Huge hugs x x x x

Rita said...

Interesting information and I love the way you started this altered book! Going to be fun to see what you do with it. Love the black swan, BTW. :)

Halle said...

Starting a new AB is totally fine!! That way you have lots of options when the creative bent strikes you.

Little Messy Missy said...

Very cool indeed!
xoxoxo

Corrine at sparkledaysstudio.com said...

Just back from a trip. Most marvelous start to this new book and always a lesson and so,e history to ponder on too! Xox

Denise Price said...

I learned a lot about black swans from your post! I knew almost nothing about them before.

It's interesting to see your process for your altered book. Glad I got to see the beginning of this one. I'm sure I'll enjoy watching this book develop. Thanks for sharing.

see you there! said...

I look forward to following along as you create your Black Swan altered book. I'm sure it will be interesting and provide us with lots of information and ideas for creating art.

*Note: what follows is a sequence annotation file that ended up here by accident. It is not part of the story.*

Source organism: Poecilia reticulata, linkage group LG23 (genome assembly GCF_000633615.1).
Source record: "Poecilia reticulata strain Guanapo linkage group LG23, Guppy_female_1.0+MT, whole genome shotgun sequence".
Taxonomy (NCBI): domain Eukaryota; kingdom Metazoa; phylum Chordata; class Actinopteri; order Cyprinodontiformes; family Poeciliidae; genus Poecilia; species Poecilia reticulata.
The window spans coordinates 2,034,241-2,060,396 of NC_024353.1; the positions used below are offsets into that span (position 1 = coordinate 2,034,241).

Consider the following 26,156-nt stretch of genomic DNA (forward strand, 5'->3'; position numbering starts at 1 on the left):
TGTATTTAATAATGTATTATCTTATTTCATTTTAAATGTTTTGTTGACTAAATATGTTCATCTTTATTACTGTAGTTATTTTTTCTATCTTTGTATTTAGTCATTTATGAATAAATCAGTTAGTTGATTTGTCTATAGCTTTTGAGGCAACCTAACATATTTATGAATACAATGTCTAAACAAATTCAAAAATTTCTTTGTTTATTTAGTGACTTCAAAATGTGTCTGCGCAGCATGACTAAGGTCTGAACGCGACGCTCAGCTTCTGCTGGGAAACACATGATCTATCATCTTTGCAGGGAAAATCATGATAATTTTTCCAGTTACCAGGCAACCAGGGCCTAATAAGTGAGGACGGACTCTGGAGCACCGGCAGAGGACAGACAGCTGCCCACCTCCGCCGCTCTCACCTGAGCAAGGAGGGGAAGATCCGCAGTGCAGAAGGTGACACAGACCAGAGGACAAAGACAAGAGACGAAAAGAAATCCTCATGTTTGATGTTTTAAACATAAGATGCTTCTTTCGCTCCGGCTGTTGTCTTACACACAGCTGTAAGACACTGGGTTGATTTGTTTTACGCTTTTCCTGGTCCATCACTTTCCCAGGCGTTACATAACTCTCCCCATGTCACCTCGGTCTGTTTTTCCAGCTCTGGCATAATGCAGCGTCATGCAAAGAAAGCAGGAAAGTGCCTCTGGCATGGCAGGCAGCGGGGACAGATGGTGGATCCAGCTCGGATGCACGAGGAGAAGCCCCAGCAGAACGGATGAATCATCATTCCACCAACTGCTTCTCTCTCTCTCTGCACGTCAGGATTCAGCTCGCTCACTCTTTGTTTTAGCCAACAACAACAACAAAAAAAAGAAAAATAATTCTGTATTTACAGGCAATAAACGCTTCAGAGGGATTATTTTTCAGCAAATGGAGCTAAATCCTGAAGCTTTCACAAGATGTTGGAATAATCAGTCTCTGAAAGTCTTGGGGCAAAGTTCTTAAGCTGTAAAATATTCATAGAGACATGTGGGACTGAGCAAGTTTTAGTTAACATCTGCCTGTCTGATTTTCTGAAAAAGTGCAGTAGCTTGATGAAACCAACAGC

Darla

BJ said...

And why not do another altered book! Love the black swan pages. BJ

~*~Patty S said...

Well you know you had me at SWAN ... so interesting to read your Black Swan post and learn some new things too E!
I must admit the first thing that always pops into my head when I hear BLACK SWAN is Jim Carey's over the top parody of the movie in his Saturday Night Live skit...that guy!!!
Already enjoying your newest altered book and excited to see more!
Stay cool my friend
oxo